Film Review - Coming 2 America


After 33 years, Eddie Murphy is ready to party again. 1988’s “Coming to America” is largely regarded as the end of Murphy’s golden age, when the young comic stormed the box office charts with hit comedies, turning himself into industry royalty with the feature, which delivered his last major success for years. The triumph was earned, with Murphy taking producing and starring duties, looking to transform himself into a traditional leading man, challenged to set romantic moods while engineering absurdity with a fish out of water comedy that, while overlong, did the trick, turning Murphy into a defined actor. The star has been in a good mood in recent years (scoring big with 2019’s “Dolemite Is My Name”), so it only makes sense to have Murphy return as Prince Akeem, looking to generate a boisterous screen sequel with “Coming 2 America,” a long-awaited return to the world of Zamunda, which is facing a fresh crisis of royal leadership. Read the rest at

Film Review - Boogie


“Boogie” marks the directorial debut for Eddie Huang, who turned his autobiography, “Fresh Off the Boat,” into a phenomenally successful television series, and one lauded for its sensitive handling of humor and love for Asian culture. Huang remains interested in pursuing such coverage with “Boogie,” which explores the challenges facing a young basketball prodigy dealing with the demands of education, love, and his career prospects while managing expectations from his Chinese parents. While it deals with deep insecurities and complex family issues, Huang is more comfortable with crudeness, trying to engage a younger audience for the movie, which largely confronts adult issues. It’s a messy feature highlighting Huang’s inexperience behind the camera, often downplaying what works so well in his screenplay, leading to a frustrating viewing experience. Read the rest at

Film Review - Boss Level


Co-writer/director Joe Carnahan has a made a living creating violent entertainment, endlessly fascinated by screen mayhem and meaty attitude, favoring tests of survival. With “Boss Level,” he’s aiming to summarize his storytelling interests, taking inspiration from video games to launch a time loop adventure that tracks one tough guy’s particularly busy day, dealing with a horde of assassins coming to murder him in gruesome ways. Much like his last helming endeavor, 2014’s “Stretch,” Carnahan finds the fun factor in pure excess, giving “Boss Level” an enjoyable level of mischief as it organizes multiple deaths and physical challenges. It’s not quite the hyperactive film it initially promises to be, but it moves, with the production clearly having a ball as it figures out ways to raise a little hell. Read the rest at

Film Review - Chaos Walking


Author Patrick Ness created a large sci-fi/fantasy world with his “Chaos Walking” trilogy of books. The YA offerings generated a sizable fanbase, and such financial attention typically inspires a call from Hollywood, a town that, despite repeated and costly failures, remains determined to transform every workable YA novel into a franchise for years-long milking. However, “Chaos Walking” isn’t material that lends itself to high adventure, wizard battles, or dystopian gamesmanship. It’s a more internalized, character-driven experience that’s handled roughly by the film adaptation, with the screenplay clearly struggling to make sense of material that worked for many on the page. Director Doug Liman is simply overwhelmed by the endeavor, wrestling with the expectations of the fanbase and the needs of those new to the world-building. “Chaos Walking” attempts to be something special and unique to the subgenre, but it doesn’t emerge with much authority, relying on generic ideas to simply find a way out of the complicated story. Read the rest at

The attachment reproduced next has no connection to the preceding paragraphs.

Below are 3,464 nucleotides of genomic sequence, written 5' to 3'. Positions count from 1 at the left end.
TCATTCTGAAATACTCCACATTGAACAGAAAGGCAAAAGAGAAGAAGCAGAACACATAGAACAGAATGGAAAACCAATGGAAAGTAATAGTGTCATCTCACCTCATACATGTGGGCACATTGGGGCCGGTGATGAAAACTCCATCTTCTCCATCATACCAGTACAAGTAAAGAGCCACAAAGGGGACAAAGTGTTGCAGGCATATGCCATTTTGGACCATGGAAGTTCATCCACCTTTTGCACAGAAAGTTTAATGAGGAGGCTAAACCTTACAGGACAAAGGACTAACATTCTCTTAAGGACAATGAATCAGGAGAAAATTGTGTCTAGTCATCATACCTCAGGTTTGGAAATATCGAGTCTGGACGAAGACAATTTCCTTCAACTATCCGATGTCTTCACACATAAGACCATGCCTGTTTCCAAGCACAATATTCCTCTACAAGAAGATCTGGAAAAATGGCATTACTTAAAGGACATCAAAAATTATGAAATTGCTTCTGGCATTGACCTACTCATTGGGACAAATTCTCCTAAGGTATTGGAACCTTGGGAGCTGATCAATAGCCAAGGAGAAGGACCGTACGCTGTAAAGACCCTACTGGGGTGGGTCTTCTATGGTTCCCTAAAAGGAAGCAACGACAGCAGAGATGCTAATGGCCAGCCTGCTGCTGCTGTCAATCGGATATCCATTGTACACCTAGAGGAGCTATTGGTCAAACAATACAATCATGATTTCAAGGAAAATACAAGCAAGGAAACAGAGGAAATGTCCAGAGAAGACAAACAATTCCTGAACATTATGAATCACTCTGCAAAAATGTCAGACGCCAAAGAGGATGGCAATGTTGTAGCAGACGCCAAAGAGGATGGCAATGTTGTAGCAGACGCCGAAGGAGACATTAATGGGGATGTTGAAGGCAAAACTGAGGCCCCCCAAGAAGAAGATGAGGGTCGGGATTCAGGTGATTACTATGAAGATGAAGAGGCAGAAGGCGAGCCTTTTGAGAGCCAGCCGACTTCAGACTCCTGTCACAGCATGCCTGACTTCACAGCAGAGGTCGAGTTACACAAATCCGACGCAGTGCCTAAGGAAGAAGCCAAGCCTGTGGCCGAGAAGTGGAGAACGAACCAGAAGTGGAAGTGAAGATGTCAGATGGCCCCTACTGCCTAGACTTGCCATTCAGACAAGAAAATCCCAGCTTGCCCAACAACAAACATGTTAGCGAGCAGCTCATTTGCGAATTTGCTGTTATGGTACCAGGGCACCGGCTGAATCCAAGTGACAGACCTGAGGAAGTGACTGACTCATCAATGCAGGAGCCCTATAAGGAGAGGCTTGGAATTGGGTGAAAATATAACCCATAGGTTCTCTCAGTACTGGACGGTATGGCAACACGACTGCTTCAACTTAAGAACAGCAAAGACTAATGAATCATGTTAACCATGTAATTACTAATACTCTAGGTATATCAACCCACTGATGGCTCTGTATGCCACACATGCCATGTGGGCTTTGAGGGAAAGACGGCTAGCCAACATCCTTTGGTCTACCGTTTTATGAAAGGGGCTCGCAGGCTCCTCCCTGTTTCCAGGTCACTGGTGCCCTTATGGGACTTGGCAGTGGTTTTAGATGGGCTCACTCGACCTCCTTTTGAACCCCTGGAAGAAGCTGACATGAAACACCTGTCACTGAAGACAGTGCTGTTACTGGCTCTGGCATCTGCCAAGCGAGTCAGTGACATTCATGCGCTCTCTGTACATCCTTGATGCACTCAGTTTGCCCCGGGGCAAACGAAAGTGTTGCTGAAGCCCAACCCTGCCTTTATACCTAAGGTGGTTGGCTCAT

Film Review - Keep an Eye Out


Writer/director Quentin Dupieux was recently seen on American screens with “Deerskin,” his ode to strange masculinity, insanity, and filmmaking. It was another creative success for the helmer, who enjoys the playfulness of absurdity, asking viewers to hang tight as he creates unusual dark comedies with deliberate pacing and plenty of surprises. Produced before “Deerskin,” “Keep an Eye Out” is a Dupieux offering finally making its way to the U.S., giving fans a chance to catch up with the creator’s oeuvre as he pursues a consistent moviemaking rhythm (he already has two features awaiting release). “Keep an Eye Out” is perhaps his most contained endeavor, largely taking place inside a police station, but it retains all the delightful mischief Dupieux is known for. He masterminds an especially long night of interrogation for a cop and a suspect, working with a limited space and budget superbly, conjuring a fascinating game of panic that triggers big laughs and a few gasps along the way. Read the rest at

Film Review - Moxie


“Moxie” was a 2017 book by Jennifer Mathieu, presenting a story about a high school girl beginning to understand how females are actually treated in educational and social systems, rising up to do something about it by weaponizing a voice she never knew she had. The material gives a lot to screenwriters Tamara Chestna and Dylan Meyer, who set out to define multiple characters and personal histories in just under two hours of screen time, also making sure the central message of revolution is preserved, but from a human perspective involving two generations of participants. The production mostly conquers the adaptation process, while director/co-star Amy Poehler gets the feature to a place of awareness and tenderness, as the material plays to her career interests in feminism and personality. “Moxie” has a lot to say about the state of emergency facing women, and it does so with considerable charm and focus, with the endeavor perfectly cast with emerging talent capable of communicating such adolescent frustration. Read the rest at

Film Review - My Salinger Year